MELISSA BLOCK, HOST:
What we're dumping into the ocean can be gauged by what washes up on shore. The vast majority of marine debris, about 75 percent of it, is plastic - plastic rope, plastic bottles, packaging materials, food containers, fishing line, plastic bags. These may break down into smaller and smaller pieces, but they never biodegrade. And those tiny pieces - or micro-plastics - threaten marine life too. Marine biologist Richard Thompson of Plymouth University in England has been studying the effects of those tiny particles as small as a grain of sand.
RICHARD THOMPSON: If we were to have, say a coffee mug in front of us, full of sand and we worked our way through it, we might only be finding 2, 3, 4, 5 - perhaps an exception - 20 pieces of micro-plastic, which doesn't seem a lot out of a coffee mug full of sand.
THOMPSON: But when you scale that up to the number of beaches worldwide and you consider that this material's also present at the ocean's surface and at the seabed, you realize that there's actually quite a lot of material that's present at this microscopic scale. And it certainly appears now that that is the most numerous type of marine debris - these microscopic fractions. And of course over time, what we would like to expect is that the large items that are present in the ocean today will break down progressively into these smaller and smaller pieces. So you know, unfortunately, even if we were to stop releasing plastic to the oceans tomorrow, we would still likely see an increase in these very, very small particles. And that's why it's important that we understand the potential consequences.
BLOCK: Well, what are the consequences? Why are these tiny particles such a big problem?
THOMPSON: They are of concern because they could result in different problems to the larger debris. And we don't fully understand, at the moment, the nature of those problems. We know that large items of debris can threaten a whole range of species through entanglement and ingestion. And of course the smaller the piece of debris, the more accessible it is - the wider the range of creatures that could potentially eat it, including some quite small marine invertebrates. Things, you know, less than an inch in length - some small selfish, small marine worms have the potential to ingest these microscopic fragments of plastic. One recent study looking at a commercial species of crustacean - a kind of small lobster - the Dublin Bay prawn - showed that over 80 percent of some populations had small but had quantities of plastic in their guts - not very many particles, but 80 percent of the individuals. Similarly, if we look at some seabirds - if we look at the northern fauna - we find that up to 95 percent of some populations have got plastic in their gut. So there's cause for concern there, first, to want to understand more about the impacts.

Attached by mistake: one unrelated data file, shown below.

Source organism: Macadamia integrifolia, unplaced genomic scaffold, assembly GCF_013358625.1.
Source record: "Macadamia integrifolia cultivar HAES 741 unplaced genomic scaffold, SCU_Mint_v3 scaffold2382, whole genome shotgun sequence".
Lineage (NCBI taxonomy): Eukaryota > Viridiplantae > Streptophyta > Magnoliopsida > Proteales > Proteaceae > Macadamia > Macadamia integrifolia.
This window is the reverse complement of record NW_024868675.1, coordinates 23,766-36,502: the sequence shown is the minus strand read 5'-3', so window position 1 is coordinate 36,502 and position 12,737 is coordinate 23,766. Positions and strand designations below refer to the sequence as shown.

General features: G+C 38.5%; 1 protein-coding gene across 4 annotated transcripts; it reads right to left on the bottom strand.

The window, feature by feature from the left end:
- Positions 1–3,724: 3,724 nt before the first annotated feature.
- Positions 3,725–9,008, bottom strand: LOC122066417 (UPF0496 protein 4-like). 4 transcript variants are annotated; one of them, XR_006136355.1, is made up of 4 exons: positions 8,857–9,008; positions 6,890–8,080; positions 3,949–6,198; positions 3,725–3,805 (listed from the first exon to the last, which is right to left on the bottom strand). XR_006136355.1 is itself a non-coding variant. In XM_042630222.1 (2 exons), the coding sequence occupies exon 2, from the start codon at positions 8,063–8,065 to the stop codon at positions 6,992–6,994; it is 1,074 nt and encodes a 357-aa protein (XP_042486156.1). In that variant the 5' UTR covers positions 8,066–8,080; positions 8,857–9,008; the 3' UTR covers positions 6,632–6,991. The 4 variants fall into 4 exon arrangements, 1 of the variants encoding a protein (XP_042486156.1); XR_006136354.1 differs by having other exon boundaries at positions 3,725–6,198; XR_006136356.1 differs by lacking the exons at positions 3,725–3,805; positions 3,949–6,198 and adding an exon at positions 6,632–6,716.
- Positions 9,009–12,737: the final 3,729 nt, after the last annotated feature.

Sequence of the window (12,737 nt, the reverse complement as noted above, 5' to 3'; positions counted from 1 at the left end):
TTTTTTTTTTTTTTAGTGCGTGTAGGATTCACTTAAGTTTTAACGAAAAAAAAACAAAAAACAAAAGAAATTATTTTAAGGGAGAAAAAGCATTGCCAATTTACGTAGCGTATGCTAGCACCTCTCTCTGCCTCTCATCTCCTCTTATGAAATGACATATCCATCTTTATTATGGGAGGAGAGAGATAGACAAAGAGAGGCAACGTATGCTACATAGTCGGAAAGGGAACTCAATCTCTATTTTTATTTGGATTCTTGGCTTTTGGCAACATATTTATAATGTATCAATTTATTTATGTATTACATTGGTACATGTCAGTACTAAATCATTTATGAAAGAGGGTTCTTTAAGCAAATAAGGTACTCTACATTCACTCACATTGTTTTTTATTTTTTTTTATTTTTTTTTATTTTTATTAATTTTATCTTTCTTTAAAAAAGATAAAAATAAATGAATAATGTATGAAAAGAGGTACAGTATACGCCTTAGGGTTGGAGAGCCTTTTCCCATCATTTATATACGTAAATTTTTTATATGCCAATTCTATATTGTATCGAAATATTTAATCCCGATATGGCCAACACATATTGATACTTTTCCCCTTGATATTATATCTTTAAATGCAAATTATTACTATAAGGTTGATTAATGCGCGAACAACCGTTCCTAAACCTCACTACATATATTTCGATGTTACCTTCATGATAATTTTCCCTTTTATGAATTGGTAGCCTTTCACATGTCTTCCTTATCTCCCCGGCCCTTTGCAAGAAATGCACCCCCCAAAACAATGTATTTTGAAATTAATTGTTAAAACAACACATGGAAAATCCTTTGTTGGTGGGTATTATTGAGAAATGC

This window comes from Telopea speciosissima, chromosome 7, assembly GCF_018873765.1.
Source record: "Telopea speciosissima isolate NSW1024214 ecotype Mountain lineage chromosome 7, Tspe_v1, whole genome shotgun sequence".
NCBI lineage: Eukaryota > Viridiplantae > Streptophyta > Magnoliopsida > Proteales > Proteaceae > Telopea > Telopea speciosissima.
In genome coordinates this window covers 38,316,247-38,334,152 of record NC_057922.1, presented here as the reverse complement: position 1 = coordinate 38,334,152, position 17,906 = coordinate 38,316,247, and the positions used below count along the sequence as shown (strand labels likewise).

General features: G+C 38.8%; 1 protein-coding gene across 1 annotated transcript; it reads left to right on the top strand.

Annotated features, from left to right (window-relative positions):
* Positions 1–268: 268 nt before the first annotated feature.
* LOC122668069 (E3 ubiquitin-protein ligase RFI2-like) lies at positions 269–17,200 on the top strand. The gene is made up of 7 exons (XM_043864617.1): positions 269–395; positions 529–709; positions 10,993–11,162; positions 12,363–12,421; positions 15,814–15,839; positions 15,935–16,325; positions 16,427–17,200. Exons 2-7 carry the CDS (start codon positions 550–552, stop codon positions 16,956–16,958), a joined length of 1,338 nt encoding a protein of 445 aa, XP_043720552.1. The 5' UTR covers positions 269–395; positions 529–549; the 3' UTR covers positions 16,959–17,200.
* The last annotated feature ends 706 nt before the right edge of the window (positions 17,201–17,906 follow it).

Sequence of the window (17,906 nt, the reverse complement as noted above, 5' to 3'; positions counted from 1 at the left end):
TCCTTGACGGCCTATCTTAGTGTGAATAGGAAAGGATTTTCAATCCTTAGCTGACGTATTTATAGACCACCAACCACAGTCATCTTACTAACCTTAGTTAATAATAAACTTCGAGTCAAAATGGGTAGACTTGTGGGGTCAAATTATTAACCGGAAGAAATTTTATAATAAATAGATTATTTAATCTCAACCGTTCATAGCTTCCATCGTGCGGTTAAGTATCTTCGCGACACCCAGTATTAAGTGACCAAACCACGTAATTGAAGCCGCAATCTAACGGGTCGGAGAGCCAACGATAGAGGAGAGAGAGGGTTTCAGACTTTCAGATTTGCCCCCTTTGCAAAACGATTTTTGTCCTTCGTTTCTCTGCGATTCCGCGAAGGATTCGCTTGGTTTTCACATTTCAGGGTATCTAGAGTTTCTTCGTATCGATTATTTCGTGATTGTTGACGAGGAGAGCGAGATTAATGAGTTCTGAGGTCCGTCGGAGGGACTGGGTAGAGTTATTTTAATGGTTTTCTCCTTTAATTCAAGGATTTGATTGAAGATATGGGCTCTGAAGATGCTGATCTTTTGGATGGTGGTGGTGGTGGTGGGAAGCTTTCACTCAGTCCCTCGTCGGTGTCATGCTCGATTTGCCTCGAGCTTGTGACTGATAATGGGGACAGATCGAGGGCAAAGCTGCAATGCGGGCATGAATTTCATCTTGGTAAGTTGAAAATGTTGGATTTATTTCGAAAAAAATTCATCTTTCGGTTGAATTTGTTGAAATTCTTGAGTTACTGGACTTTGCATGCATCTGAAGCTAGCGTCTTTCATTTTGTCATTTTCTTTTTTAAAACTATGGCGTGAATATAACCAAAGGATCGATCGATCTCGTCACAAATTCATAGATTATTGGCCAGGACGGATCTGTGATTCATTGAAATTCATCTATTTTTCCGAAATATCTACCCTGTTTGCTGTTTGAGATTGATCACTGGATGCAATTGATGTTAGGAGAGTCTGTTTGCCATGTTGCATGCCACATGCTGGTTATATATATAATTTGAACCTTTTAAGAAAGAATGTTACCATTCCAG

BLOCK: Along with ingesting these microscopic particles, there have been studies done - necropsy's done on wildlife show huge amounts of big pieces of plastic inside their systems. What do those studies show?
THOMPSON: Well, I've seen examples from the guts of a whale, which has shown substantial numbers of plastic bags. I've seen examples coming from large seabirds, like an albatross, which could contain really quite large everyday items like a toothbrush or a cigarette lighter.
BLOCK: Short of banning plastics altogether, what would you say is a solution that would reduce - have an impact on the amount of plastic that ends up in our oceans?
THOMPSON: The solution certainly is not about banning plastic. Plastics are not the enemy here at all. In fact, plastics bring many societal benefits. And I believe that in the long-term, plastics will help to reduce our environmental footprint on the planet. So it's not about banning plastics, it's about thinking of the ways that we deal with plastics at the end of their lifetime to make sure that we capture the resource. The plastic bottles can be recycled and turned back into new plastic items. So same for many of the things that we see in the sea. If we could capture them and harness that resource and use again, it would be much more efficient.
BLOCK: And what about cleaning up the vast amount of plastic that's already in the ocean? How do you deal with that?
THOMPSON: Well, cleanup of course is very important because our seas are heavily contaminated with plastic debris. The problem is, that at the moment, we're putting this debris and so quickly and we don't have absolute numbers on the rates of injury to the ocean but the quantities are so substantial that it's going to be almost most impossible for us to think about cleaning up as fast as it's going in. So the analogy I would use is, it's a little bit like trying to mop the floor up in your bathroom. If the bath is overflowing and both taps in the bath and the shower are all running at full speed, it's a waste of time trying to just clean up. You will need to clean up eventually but the first thing is to stem the flow. And that has to be the priority.
BLOCK: Professor Thompson, thanks for coming in.
THOMPSON: Thank you very much.
BLOCK: Richard Thompson is a professor at the School of Marine Science and Engineering at Plymouth University in England.
ROBERT SIEGEL, HOST:
This is NPR News.
NPR transcripts are created on a rush deadline by Verb8tm, Inc., an NPR contractor, and produced using a proprietary transcription process developed with NPR. This text may not be in its final form and may be updated or revised in the future. Accuracy and availability may vary. The authoritative record of NPR’s programming is the audio record.